Aaron Boone "grew into his job" in 2019, with lots of help

Aaron Boone, rightfully so, is a candidate for the 2019 American League Manager of the Year.

While the baseball community at large isn’t surprised by this candidacy, it’s safe to say that Boone, in spite of leading the Yankees to 100 wins, was not in the running in 2018.  Boone faced his fair share of critics in his rookie year as the Yankees’ manager, and filled the shoes of a predecessor who brought a very different management style to the Bronx (a style that fans grew used to after ten years of loyal service). 

So, what brought Boone over the top during the 2019 season?  Why wasn’t 100 wins and a playoff bid as a rookie manager enough to be considered for the honors of Manager of the Year last year? Why is Boone already a top contender for the award?

Photo Credit: The Athletic

2018 Aaron Boone
Yankees fans, even the most critical of us, can't take away the fact that Boone led the 2018 Yankees to 100 wins last season.  Especially for a rookie manager, that number is quite an accomplishment.

But, that is not to say that Boone deserves all of the credit for the success his team garnered in 2018.  While the discussion surrounding injuries is, rightfully so, lengthy this year, the Yankees faced a number of injuries in 2018 as well.  They were able to rise to the challenge of the American League Wild Card Game, and earned themselves a postseason bid. 

In addition, Boone had the advantage of inheriting a team that came within one game of the 2017 World Series.  In the cases of the Yankees who were part of Joe Girardi’s 2017 squad, they were ready to make a winning run.  That drive to win would be a part of the team’s makeup, regardless of its manager.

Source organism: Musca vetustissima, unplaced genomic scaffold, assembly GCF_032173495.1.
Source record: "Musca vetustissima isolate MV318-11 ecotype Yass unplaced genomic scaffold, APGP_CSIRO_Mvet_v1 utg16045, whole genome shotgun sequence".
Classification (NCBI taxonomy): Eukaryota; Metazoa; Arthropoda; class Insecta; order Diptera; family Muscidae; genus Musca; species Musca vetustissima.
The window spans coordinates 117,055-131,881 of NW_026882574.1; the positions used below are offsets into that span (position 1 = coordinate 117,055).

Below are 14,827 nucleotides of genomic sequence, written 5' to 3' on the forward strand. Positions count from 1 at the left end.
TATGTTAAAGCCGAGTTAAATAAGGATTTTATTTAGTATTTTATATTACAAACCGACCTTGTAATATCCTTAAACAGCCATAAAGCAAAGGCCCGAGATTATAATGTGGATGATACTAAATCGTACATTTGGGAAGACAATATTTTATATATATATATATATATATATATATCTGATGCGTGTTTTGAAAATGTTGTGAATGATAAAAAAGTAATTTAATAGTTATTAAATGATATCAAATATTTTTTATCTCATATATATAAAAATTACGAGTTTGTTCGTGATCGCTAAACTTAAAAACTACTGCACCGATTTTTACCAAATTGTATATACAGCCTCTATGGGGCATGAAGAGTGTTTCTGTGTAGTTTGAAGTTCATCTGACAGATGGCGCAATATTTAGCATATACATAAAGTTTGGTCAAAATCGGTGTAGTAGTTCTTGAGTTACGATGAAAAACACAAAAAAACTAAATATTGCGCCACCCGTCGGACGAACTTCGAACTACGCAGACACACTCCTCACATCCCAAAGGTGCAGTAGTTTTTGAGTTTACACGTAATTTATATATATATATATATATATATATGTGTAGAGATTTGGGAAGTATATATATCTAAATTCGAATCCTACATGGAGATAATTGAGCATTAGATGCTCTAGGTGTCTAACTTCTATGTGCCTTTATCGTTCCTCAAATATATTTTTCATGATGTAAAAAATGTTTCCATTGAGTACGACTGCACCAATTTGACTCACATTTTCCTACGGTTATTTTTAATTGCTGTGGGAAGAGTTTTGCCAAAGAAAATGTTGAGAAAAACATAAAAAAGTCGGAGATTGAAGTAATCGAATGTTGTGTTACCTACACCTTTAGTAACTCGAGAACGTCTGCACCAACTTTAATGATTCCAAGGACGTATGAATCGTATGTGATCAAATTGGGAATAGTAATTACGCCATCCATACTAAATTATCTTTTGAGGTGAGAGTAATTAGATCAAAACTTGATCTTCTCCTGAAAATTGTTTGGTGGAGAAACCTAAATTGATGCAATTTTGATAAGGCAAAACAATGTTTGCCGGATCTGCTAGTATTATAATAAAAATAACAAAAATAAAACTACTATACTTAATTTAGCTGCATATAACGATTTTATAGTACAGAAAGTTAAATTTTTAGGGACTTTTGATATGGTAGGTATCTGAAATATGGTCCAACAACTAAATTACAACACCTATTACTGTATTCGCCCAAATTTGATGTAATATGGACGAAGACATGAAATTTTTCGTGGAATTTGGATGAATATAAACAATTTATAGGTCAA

As far as the metaphorical nuts and bolts of Boone’s managing, he made a number of questionable managing decisions over the course of both the regular season and the postseason.  A standout mishap came during the 2018 ALDS, in which Boone left Luis Severino in the game for two innings too many.  Also, the fact that Sevy didn't start his warm-up until eight minutes prior to the 7:40pm first pitch was a big bone of contention here.

That game was a definite highlight (or lowlight), and is a moment that allowed fans to come away from the 2018 season questioning Boone's competence.  Not only was Severino left in that game for too many innings, but he also went to Lance Lynn in relief, instead of Dellin Betances or David Robertson.  Then, the Yankees’ bullpen grew so depleted that Boone went to Austin Romine to pitch the ninth inning.  Oh, and the fact that the Yankees couldn't get past the division series.  The fact that he logged 100 regular season wins was sent far into the rear-view mirror.  To boot, the fan base blamed that one game for the Yankees' postseason demise in 2018 (rightfully so… who goes into an elimination game the following evening ready to win, after that horror show?).

In addition to leaving Sevy in that infamous game for far too long, Boone left in starters and relievers alike for more innings than they probably should have.  This change in strategy was significantly noticeable to both the Yankees and their fans, as everyone grew used to Joe Girardi’s more cautious approach with his bullpen.  During a September 2017 match-up against the Tampa Bay Rays, during which the Yankees were vying for a playoff spot, Girardi pulled then-starter Jaime Garcia after he successfully recorded 14 outs on about 75 pitches.  In that same game, Girardi even pulled Betances one out before he normally would, and brought Aroldis Chapman in for the last out in the eight inning.  That game was just one example, but “Binder Joe” didn’t leave pitchers in for too long, especially when a playoff berth was on the line.